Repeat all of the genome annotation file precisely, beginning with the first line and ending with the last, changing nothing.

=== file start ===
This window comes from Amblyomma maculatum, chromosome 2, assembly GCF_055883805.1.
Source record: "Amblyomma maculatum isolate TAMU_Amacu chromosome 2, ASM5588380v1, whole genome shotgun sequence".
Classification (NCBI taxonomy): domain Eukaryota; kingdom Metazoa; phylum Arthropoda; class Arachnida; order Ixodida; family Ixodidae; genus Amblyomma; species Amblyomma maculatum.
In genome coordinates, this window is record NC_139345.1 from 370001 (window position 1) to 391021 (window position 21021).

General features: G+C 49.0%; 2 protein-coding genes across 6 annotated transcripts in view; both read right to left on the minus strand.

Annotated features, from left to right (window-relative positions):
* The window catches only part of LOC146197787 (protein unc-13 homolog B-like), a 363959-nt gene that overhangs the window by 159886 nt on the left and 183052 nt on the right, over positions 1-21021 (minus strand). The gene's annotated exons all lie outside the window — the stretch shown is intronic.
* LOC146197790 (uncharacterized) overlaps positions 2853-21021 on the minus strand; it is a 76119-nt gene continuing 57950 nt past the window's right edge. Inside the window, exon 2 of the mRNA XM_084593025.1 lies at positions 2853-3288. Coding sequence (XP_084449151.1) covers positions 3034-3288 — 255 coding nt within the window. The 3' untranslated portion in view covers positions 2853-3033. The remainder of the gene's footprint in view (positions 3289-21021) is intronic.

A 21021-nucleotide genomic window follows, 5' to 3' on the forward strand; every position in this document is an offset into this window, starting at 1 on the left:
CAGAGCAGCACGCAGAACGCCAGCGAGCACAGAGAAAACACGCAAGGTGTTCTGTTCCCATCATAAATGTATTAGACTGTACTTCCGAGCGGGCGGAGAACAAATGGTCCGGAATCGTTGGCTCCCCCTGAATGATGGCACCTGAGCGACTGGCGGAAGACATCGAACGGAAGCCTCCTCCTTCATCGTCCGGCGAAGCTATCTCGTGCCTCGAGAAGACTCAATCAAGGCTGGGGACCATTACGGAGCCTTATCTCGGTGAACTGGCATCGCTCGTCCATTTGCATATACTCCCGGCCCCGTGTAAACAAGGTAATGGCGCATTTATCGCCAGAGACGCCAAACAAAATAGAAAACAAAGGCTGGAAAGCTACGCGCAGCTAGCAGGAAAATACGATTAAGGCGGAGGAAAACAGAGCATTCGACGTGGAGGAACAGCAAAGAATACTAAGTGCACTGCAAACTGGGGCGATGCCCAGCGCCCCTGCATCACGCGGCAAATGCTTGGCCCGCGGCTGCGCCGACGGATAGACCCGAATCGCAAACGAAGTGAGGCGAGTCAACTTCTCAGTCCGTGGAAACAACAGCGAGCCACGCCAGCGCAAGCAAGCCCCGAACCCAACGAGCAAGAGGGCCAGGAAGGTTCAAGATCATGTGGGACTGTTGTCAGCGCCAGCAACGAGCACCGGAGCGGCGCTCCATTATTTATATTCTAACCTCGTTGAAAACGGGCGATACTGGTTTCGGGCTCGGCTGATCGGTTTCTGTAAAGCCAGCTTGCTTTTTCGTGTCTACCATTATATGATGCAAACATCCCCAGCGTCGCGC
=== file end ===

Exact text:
This window comes from Amblyomma maculatum, chromosome 2, assembly GCF_055883805.1.
Source record: "Amblyomma maculatum isolate TAMU_Amacu chromosome 2, ASM5588380v1, whole genome shotgun sequence".
Classification (NCBI taxonomy): domain Eukaryota; kingdom Metazoa; phylum Arthropoda; class Arachnida; order Ixodida; family Ixodidae; genus Amblyomma; species Amblyomma maculatum.
In genome coordinates, this window is record NC_139345.1 from 370001 (window position 1) to 391021 (window position 21021).

General features: G+C 49.0%; 2 protein-coding genes across 6 annotated transcripts in view; both read right to left on the minus strand.

Annotated features, from left to right (window-relative positions):
* The window catches only part of LOC146197787 (protein unc-13 homolog B-like), a 363959-nt gene that overhangs the window by 159886 nt on the left and 183052 nt on the right, over positions 1-21021 (minus strand). The gene's annotated exons all lie outside the window — the stretch shown is intronic.
* LOC146197790 (uncharacterized) overlaps positions 2853-21021 on the minus strand; it is a 76119-nt gene continuing 57950 nt past the window's right edge. Inside the window, exon 2 of the mRNA XM_084593025.1 lies at positions 2853-3288. Coding sequence (XP_084449151.1) covers positions 3034-3288 — 255 coding nt within the window. The 3' untranslated portion in view covers positions 2853-3033. The remainder of the gene's footprint in view (positions 3289-21021) is intronic.

A 21021-nucleotide genomic window follows, 5' to 3' on the forward strand; every position in this document is an offset into this window, starting at 1 on the left:
CAGAGCAGCACGCAGAACGCCAGCGAGCACAGAGAAAACACGCAAGGTGTTCTGTTCCCATCATAAATGTATTAGACTGTACTTCCGAGCGGGCGGAGAACAAATGGTCCGGAATCGTTGGCTCCCCCTGAATGATGGCACCTGAGCGACTGGCGGAAGACATCGAACGGAAGCCTCCTCCTTCATCGTCCGGCGAAGCTATCTCGTGCCTCGAGAAGACTCAATCAAGGCTGGGGACCATTACGGAGCCTTATCTCGGTGAACTGGCATCGCTCGTCCATTTGCATATACTCCCGGCCCCGTGTAAACAAGGTAATGGCGCATTTATCGCCAGAGACGCCAAACAAAATAGAAAACAAAGGCTGGAAAGCTACGCGCAGCTAGCAGGAAAATACGATTAAGGCGGAGGAAAACAGAGCATTCGACGTGGAGGAACAGCAAAGAATACTAAGTGCACTGCAAACTGGGGCGATGCCCAGCGCCCCTGCATCACGCGGCAAATGCTTGGCCCGCGGCTGCGCCGACGGATAGACCCGAATCGCAAACGAAGTGAGGCGAGTCAACTTCTCAGTCCGTGGAAACAACAGCGAGCCACGCCAGCGCAAGCAAGCCCCGAACCCAACGAGCAAGAGGGCCAGGAAGGTTCAAGATCATGTGGGACTGTTGTCAGCGCCAGCAACGAGCACCGGAGCGGCGCTCCATTATTTATATTCTAACCTCGTTGAAAACGGGCGATACTGGTTTCGGGCTCGGCTGATCGGTTTCTGTAAAGCCAGCTTGCTTTTTCGTGTCTACCATTATATGATGCAAACATCCCCAGCGTCGCGC